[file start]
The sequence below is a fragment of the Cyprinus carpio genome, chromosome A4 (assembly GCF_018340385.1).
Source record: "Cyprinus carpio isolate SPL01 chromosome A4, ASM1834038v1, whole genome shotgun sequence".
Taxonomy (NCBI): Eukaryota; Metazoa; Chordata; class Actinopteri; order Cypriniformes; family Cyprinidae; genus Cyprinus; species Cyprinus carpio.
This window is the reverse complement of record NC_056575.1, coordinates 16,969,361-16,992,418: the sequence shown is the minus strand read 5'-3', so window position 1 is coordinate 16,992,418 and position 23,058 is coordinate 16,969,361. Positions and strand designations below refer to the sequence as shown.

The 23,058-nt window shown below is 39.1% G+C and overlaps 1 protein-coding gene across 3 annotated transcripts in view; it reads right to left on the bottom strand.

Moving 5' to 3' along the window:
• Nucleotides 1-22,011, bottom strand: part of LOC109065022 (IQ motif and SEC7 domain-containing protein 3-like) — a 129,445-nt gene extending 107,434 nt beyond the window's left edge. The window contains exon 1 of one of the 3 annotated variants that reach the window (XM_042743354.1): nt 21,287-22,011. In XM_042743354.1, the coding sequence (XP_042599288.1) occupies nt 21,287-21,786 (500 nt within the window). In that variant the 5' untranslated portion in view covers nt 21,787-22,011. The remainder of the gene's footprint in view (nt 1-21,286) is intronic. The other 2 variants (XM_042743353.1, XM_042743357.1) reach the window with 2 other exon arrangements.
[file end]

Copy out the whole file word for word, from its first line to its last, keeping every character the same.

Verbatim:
The sequence below is a fragment of the Cyprinus carpio genome, chromosome A4 (assembly GCF_018340385.1).
Source record: "Cyprinus carpio isolate SPL01 chromosome A4, ASM1834038v1, whole genome shotgun sequence".
Taxonomy (NCBI): Eukaryota; Metazoa; Chordata; class Actinopteri; order Cypriniformes; family Cyprinidae; genus Cyprinus; species Cyprinus carpio.
This window is the reverse complement of record NC_056575.1, coordinates 16,969,361-16,992,418: the sequence shown is the minus strand read 5'-3', so window position 1 is coordinate 16,992,418 and position 23,058 is coordinate 16,969,361. Positions and strand designations below refer to the sequence as shown.

The 23,058-nt window shown below is 39.1% G+C and overlaps 1 protein-coding gene across 3 annotated transcripts in view; it reads right to left on the bottom strand.

Moving 5' to 3' along the window:
• Nucleotides 1-22,011, bottom strand: part of LOC109065022 (IQ motif and SEC7 domain-containing protein 3-like) — a 129,445-nt gene extending 107,434 nt beyond the window's left edge. The window contains exon 1 of one of the 3 annotated variants that reach the window (XM_042743354.1): nt 21,287-22,011. In XM_042743354.1, the coding sequence (XP_042599288.1) occupies nt 21,287-21,786 (500 nt within the window). In that variant the 5' untranslated portion in view covers nt 21,787-22,011. The remainder of the gene's footprint in view (nt 1-21,286) is intronic. The other 2 variants (XM_042743353.1, XM_042743357.1) reach the window with 2 other exon arrangements.